What is it about noise? There are noisy restaurants you avoid because the din destroys the evening. And there are noisy restaurants you relish in spite of the ruckus: They’re fun and busy and consistently appealing, with a high energy level that balances out the high decibels.

El Rayo Taqueria in Scarborough (a new Portland location opens in the spring at 26 Free St.) is the latter. Sure, it’s boisterous and filled with kids and couples and strings of lights and trays of margaritas.

And, yes, it’s on an undistinguished stretch of Route 1 where the high beams from passing cars pierce the windows and rake over booths like the sweep of a beacon from a lighthouse.

But – distractions aside – the place feels good. And if the “authentic Mexican” food (a bit of an overstatement) is largely predictable, does that really matter? After you dig into your taco and adjust to the background roar, you may be surprised how much you’re enjoying the place.

Walk in the front door and look up and you’ll quickly discover part of the reason for the clamor. The ceilings at El Rayo are covered with corrugated metal, as if someone flipped the roof upside down and brought the outside in. Next, pick your seating: There are two-tops, booths, stools lined up in front of the curving bar, and tables that look like stumps but are actually thick slices of Indonesian monkey wood plunked down on bases and big enough to seat four or more.

You can order an $8.50 margarita (pretty good) or a $4 Mexican beer from one of the upbeat servers, or pass on drinks and go right for the guacamole ($5.75), a small bowl of creamy dip dotted with good-sized chunks of avocado. Grab one of the thin tortilla chips and plunge it into the vivid green guac: It’s bright and tart and seasoned with just enough salt and lime, plus a satisfying, lingering dose of heat from jalapenos and chipotles.

The deep-fried plantains ($4.95), served on a brilliant, salmon-colored plate, are nearly as good, thanks to the chipotle mayo they come with. Rich and thick, smoky and spicy with a strong spritz of citrus to boot, it turns the plantains into mere sauce-delivery systems. A friend sitting across the stump from me said, “See if you can get a juice glass filled with more of that stuff … I want to take it home.”

You may have to shout at your dinner partner to be heard, but you won’t have to raise your voice to hail down a server. Quite a few are moving through the dining room, and they’re all willing to answer questions, and happy to bring out more chips or more drinks or more of that chipotle mayonnaise. El Rayo’s website says, “Don’t be surprised to see the chef personally serve you.” We didn’t, but we probably saw every other member of the team.

The multi-page menu features quesadillas, burritos, salads and rice-and-bean bowls, as well as a few daily specials and a long list of tacos. While the waitress described the specials as “authentic,” both of those we tried fell flat. The corn poblano soup, a cream-based appetizer with roasted corn and poblano peppers ($4.95), was thick but lacked distinctive flavor. It was much better with a sprinkling of salt (turns out that’s what fills the El Jimador tequila flask on the table) and several large dribbles of arbol chili sauce. Likewise, the special empanadas ($11.95) filled with ground beef and caramelized onions looked good, and the pastry was light and deliciously flaky, but the filling had no taste, no spice. Nada.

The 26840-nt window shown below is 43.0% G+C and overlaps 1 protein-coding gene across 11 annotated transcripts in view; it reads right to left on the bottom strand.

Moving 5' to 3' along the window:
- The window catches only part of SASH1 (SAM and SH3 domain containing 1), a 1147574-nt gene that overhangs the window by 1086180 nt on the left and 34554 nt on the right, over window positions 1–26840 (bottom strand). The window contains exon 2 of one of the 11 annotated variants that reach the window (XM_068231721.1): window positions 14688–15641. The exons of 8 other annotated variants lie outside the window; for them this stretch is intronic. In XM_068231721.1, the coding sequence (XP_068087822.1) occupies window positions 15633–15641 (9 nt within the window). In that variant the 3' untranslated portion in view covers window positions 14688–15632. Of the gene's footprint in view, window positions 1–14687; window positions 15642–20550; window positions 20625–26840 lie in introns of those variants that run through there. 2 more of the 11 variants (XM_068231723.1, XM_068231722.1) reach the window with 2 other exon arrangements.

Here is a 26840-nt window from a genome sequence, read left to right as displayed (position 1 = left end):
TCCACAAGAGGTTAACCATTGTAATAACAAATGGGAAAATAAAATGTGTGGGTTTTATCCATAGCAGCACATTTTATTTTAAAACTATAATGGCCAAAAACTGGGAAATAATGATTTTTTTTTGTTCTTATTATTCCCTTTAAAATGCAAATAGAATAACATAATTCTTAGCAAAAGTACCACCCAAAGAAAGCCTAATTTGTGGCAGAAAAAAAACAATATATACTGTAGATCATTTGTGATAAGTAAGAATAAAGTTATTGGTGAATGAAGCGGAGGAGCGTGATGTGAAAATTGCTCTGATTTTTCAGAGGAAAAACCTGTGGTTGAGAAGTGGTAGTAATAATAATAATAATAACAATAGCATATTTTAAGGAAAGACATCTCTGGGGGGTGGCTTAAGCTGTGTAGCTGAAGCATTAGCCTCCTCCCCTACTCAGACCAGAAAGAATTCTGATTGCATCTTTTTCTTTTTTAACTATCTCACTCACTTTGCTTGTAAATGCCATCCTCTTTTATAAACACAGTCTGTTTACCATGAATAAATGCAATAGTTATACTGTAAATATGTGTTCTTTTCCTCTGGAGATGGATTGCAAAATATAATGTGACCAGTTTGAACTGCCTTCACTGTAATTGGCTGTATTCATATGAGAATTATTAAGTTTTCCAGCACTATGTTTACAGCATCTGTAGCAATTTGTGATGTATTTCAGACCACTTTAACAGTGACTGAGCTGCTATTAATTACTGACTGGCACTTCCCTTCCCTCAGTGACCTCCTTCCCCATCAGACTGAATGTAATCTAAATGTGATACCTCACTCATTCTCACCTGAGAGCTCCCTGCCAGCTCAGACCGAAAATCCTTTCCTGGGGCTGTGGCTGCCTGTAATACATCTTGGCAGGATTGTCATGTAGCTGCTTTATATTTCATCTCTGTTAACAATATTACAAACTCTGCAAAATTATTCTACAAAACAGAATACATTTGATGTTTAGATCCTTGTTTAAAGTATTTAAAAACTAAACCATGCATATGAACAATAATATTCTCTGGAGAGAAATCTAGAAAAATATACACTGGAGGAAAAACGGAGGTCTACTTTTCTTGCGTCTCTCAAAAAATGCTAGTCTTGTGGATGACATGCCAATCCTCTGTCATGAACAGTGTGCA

So skip the lackluster specials and try a selection of tacos instead. Served on warm corn tortillas (you can request flour tortillas) and garnished with loads of cilantro, they’re fresh, varied and so full of flavor, I forgot all about the anemic empanadas. The al carbon ($3.95) has cubes of char-grilled chicken with a spicy pico de gallo salsa and grainy cotija cheese on top. Better still is the barbecued pulled pork ($3.95) filled with shreds of tender, juicy pork bathed in barbecue sauce and topped with a red onion escabeche. (The paper napkin dispenser on the table comes in handy here.)

Desserts at El Rayo include selections from both south and north of the border. (Rice Krispie squares anyone?) The key lime pie ($3.95) with graham cracker crust may have wandered over from Florida, but it’s intensely fresh-tasting with a filling tart enough to make you pucker yet nicely balanced with just the right amount of sugar.

There’s also a dessert listed as Mexican “chocolate pudding” ($3.95), with a heady aroma and the usual chocolate-cinnamon-cayenne blend. Its consistency approaches that of a slightly undercooked brownie. (A friend drove his spoon into the center of the pudding and raised his eyebrows. “Shouldn’t they call that chocolate spackle?” he asked.) Each spoonful tastes both spicy and sweet, and a lavish hand with the whipped cream doesn’t hurt, either.

El Rayo doesn’t pretend to be anything it’s not. It’s not fancy, it’s not particularly adventurous and it’s certainly not quiet. But the place is definitely fun, and affordable and on occasion pleasantly surprising. So go with a crowd, share a few of tacos and make as much noise as you want. You’ll be in good company.

James H. Schwartz has covered food, travel and architecture for The Washington Post, Downeast, Coastal Living and Southern Living magazines. He received the Maine Press Association’s First Place Critic’s Award in 2015.